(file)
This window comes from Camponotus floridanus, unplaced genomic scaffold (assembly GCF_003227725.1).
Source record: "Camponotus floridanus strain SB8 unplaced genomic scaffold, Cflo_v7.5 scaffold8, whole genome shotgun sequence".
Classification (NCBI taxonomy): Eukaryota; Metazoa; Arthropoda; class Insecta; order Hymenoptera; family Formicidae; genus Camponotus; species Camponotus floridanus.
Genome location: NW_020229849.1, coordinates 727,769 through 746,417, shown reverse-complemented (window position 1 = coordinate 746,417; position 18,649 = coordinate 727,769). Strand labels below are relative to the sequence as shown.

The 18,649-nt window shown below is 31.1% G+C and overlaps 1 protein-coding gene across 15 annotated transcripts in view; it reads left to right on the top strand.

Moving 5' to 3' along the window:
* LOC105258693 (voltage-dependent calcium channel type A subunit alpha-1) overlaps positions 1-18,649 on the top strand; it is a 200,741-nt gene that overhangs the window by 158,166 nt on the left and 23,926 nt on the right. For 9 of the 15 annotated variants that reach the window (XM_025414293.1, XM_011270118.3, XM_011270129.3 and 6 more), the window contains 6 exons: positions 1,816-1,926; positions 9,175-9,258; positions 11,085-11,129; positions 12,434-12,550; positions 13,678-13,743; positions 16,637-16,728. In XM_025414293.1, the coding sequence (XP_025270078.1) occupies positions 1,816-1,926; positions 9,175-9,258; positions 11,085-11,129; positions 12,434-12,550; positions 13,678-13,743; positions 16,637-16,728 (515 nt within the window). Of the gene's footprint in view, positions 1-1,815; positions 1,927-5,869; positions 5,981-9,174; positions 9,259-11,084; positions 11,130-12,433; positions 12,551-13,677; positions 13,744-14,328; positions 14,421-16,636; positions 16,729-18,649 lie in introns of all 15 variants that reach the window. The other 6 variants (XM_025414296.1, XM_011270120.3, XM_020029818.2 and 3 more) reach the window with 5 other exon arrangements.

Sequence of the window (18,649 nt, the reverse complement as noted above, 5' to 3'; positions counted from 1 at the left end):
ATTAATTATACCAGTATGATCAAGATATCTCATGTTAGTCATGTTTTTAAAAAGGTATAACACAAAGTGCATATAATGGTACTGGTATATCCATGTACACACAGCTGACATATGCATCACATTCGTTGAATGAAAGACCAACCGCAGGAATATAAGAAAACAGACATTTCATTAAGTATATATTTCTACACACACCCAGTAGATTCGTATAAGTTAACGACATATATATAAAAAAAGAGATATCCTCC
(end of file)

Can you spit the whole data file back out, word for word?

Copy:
This window comes from Camponotus floridanus, unplaced genomic scaffold (assembly GCF_003227725.1).
Source record: "Camponotus floridanus strain SB8 unplaced genomic scaffold, Cflo_v7.5 scaffold8, whole genome shotgun sequence".
Classification (NCBI taxonomy): Eukaryota; Metazoa; Arthropoda; class Insecta; order Hymenoptera; family Formicidae; genus Camponotus; species Camponotus floridanus.
Genome location: NW_020229849.1, coordinates 727,769 through 746,417, shown reverse-complemented (window position 1 = coordinate 746,417; position 18,649 = coordinate 727,769). Strand labels below are relative to the sequence as shown.

The 18,649-nt window shown below is 31.1% G+C and overlaps 1 protein-coding gene across 15 annotated transcripts in view; it reads left to right on the top strand.

Moving 5' to 3' along the window:
* LOC105258693 (voltage-dependent calcium channel type A subunit alpha-1) overlaps positions 1-18,649 on the top strand; it is a 200,741-nt gene that overhangs the window by 158,166 nt on the left and 23,926 nt on the right. For 9 of the 15 annotated variants that reach the window (XM_025414293.1, XM_011270118.3, XM_011270129.3 and 6 more), the window contains 6 exons: positions 1,816-1,926; positions 9,175-9,258; positions 11,085-11,129; positions 12,434-12,550; positions 13,678-13,743; positions 16,637-16,728. In XM_025414293.1, the coding sequence (XP_025270078.1) occupies positions 1,816-1,926; positions 9,175-9,258; positions 11,085-11,129; positions 12,434-12,550; positions 13,678-13,743; positions 16,637-16,728 (515 nt within the window). Of the gene's footprint in view, positions 1-1,815; positions 1,927-5,869; positions 5,981-9,174; positions 9,259-11,084; positions 11,130-12,433; positions 12,551-13,677; positions 13,744-14,328; positions 14,421-16,636; positions 16,729-18,649 lie in introns of all 15 variants that reach the window. The other 6 variants (XM_025414296.1, XM_011270120.3, XM_020029818.2 and 3 more) reach the window with 5 other exon arrangements.

Sequence of the window (18,649 nt, the reverse complement as noted above, 5' to 3'; positions counted from 1 at the left end):
ATTAATTATACCAGTATGATCAAGATATCTCATGTTAGTCATGTTTTTAAAAAGGTATAACACAAAGTGCATATAATGGTACTGGTATATCCATGTACACACAGCTGACATATGCATCACATTCGTTGAATGAAAGACCAACCGCAGGAATATAAGAAAACAGACATTTCATTAAGTATATATTTCTACACACACCCAGTAGATTCGTATAAGTTAACGACATATATATAAAAAAAGAGATATCCTCC